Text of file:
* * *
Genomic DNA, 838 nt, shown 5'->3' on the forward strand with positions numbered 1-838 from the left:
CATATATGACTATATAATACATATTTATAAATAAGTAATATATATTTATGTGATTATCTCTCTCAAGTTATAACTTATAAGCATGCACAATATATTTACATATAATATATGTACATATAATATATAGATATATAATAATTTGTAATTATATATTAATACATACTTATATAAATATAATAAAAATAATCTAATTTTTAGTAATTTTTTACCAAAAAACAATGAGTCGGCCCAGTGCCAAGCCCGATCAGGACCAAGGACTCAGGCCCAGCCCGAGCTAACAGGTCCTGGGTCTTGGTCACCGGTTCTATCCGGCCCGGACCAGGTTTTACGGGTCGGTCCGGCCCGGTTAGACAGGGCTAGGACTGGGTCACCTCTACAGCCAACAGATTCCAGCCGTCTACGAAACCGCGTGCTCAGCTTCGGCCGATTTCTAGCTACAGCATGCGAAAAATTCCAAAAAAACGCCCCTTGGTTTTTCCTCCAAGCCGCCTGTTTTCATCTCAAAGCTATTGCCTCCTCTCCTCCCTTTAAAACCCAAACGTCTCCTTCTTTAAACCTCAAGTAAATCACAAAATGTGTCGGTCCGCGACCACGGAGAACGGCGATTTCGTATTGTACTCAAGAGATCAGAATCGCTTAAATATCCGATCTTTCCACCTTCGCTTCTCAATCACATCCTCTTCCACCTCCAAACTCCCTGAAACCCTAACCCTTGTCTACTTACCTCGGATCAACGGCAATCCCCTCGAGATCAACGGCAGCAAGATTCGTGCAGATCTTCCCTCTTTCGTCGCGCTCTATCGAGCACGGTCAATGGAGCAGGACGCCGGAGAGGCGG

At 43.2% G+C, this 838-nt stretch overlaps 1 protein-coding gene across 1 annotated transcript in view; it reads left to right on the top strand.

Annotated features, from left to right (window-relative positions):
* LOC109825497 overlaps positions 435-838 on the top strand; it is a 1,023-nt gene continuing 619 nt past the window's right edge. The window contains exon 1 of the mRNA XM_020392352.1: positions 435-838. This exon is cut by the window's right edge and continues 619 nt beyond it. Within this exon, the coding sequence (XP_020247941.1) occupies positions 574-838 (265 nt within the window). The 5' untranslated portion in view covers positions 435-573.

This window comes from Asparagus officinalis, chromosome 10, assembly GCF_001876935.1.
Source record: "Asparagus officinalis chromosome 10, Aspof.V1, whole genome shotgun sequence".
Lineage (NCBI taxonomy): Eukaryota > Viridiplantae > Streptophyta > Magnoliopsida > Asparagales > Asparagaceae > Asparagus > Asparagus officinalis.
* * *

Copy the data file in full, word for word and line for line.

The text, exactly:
Genomic DNA, 838 nt, shown 5'->3' on the forward strand with positions numbered 1-838 from the left:
CATATATGACTATATAATACATATTTATAAATAAGTAATATATATTTATGTGATTATCTCTCTCAAGTTATAACTTATAAGCATGCACAATATATTTACATATAATATATGTACATATAATATATAGATATATAATAATTTGTAATTATATATTAATACATACTTATATAAATATAATAAAAATAATCTAATTTTTAGTAATTTTTTACCAAAAAACAATGAGTCGGCCCAGTGCCAAGCCCGATCAGGACCAAGGACTCAGGCCCAGCCCGAGCTAACAGGTCCTGGGTCTTGGTCACCGGTTCTATCCGGCCCGGACCAGGTTTTACGGGTCGGTCCGGCCCGGTTAGACAGGGCTAGGACTGGGTCACCTCTACAGCCAACAGATTCCAGCCGTCTACGAAACCGCGTGCTCAGCTTCGGCCGATTTCTAGCTACAGCATGCGAAAAATTCCAAAAAAACGCCCCTTGGTTTTTCCTCCAAGCCGCCTGTTTTCATCTCAAAGCTATTGCCTCCTCTCCTCCCTTTAAAACCCAAACGTCTCCTTCTTTAAACCTCAAGTAAATCACAAAATGTGTCGGTCCGCGACCACGGAGAACGGCGATTTCGTATTGTACTCAAGAGATCAGAATCGCTTAAATATCCGATCTTTCCACCTTCGCTTCTCAATCACATCCTCTTCCACCTCCAAACTCCCTGAAACCCTAACCCTTGTCTACTTACCTCGGATCAACGGCAATCCCCTCGAGATCAACGGCAGCAAGATTCGTGCAGATCTTCCCTCTTTCGTCGCGCTCTATCGAGCACGGTCAATGGAGCAGGACGCCGGAGAGGCGG

At 43.2% G+C, this 838-nt stretch overlaps 1 protein-coding gene across 1 annotated transcript in view; it reads left to right on the top strand.

Annotated features, from left to right (window-relative positions):
* LOC109825497 overlaps positions 435-838 on the top strand; it is a 1,023-nt gene continuing 619 nt past the window's right edge. The window contains exon 1 of the mRNA XM_020392352.1: positions 435-838. This exon is cut by the window's right edge and continues 619 nt beyond it. Within this exon, the coding sequence (XP_020247941.1) occupies positions 574-838 (265 nt within the window). The 5' untranslated portion in view covers positions 435-573.

This window comes from Asparagus officinalis, chromosome 10, assembly GCF_001876935.1.
Source record: "Asparagus officinalis chromosome 10, Aspof.V1, whole genome shotgun sequence".
Lineage (NCBI taxonomy): Eukaryota > Viridiplantae > Streptophyta > Magnoliopsida > Asparagales > Asparagaceae > Asparagus > Asparagus officinalis.